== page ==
We started with an icy cold rapid. Peggy and I are in the first boat with Tom Lovering rowing— just before he lost his oar. (Photo by Don Green)
Day two starts as day one did: early.
Even the birds are sound asleep. Tom argues it’s six a.m., not the five my watch is showing. “Arizona does not honor Daylight Savings Time,” he primly informs us. He’s right. Adjusting my watch adjusts my attitude— a little.
Adding injury to insult, something akin to Folgers has been sewn up in burlap, thrown in boiling water, and called coffee. Oh well, it’s hot, it’s brown, and we have a beautiful day of floating down the Colorado through the Grand Canyon ahead.
For those of you who like facts, here are a few about the river. At its widest point it reaches 750 feet from one bank to the other; at its deepest, it plunges down 90 feet. It flows along at a decent 3-4 mile clip but can speed up to 15 miles per hour in rapids. Since the water comes out of the base of Glen Canyon Dam, it is cold: somewhere around a frigid 46 degrees Fahrenheit during the upper part of our trip. Over the course of our adventure the river will drop 1700 feet in altitude, which is an average 8 feet per mile… 25 times that of the Mississippi River.
Our boatman for the day, Tom Lovering, with his wild, Canyon hairdo.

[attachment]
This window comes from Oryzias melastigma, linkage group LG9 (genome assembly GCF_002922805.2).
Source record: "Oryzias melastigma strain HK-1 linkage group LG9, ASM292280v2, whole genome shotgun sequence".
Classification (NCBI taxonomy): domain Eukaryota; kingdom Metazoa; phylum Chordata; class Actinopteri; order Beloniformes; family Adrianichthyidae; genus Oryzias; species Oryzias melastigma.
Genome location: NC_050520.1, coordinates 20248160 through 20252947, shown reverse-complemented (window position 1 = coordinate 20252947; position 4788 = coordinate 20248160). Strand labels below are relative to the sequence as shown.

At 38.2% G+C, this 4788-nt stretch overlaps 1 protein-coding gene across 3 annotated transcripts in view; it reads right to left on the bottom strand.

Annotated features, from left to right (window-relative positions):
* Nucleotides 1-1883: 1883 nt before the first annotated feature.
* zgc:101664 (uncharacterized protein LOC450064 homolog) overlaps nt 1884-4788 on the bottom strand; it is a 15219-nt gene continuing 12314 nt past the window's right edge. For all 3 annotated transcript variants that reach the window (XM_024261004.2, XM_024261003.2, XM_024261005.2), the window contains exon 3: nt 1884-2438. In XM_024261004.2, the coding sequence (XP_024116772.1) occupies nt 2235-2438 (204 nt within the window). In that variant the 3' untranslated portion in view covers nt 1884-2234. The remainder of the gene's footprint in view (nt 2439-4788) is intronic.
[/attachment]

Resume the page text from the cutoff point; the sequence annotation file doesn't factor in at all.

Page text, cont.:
Bone decides that it is time for a photo-op on the Sotar raft in the Grand Canyon. Having learned from his experience on the Amazon River, he quickly moved away from the edge…
And snuggled up with Tom.
Tom is our boatman for the day. He checks to make sure our toenails are painted and then lets us board. The wind is still blowing but it has lost its ferocious bite. A mile down the river we pass Ten Mile Rock, a prominent landmark that has fallen from the cliffs above and now juts up out of the river. Made of Toroweap Sandstone, it was laid down in shallow seas that covered the area some 250 million years ago.
Floating by Ten Mile Rock. You wouldn’t have wanted to be near here when this massive chunk of sandstone broke off from the Grand Canyon walls high above the river.
Shortly afterwards we hear our first rapid of the day, Soap Creek. You always hear rapids before you see them; it builds anticipation. Soap Creek roars like a teenage lion. Tom maneuvers through it like the excellent boatman he is but makes sure we get suitably wet. It’s like taking a cold shower outside on a frosty morning with a 15 mile per hour wind blowing.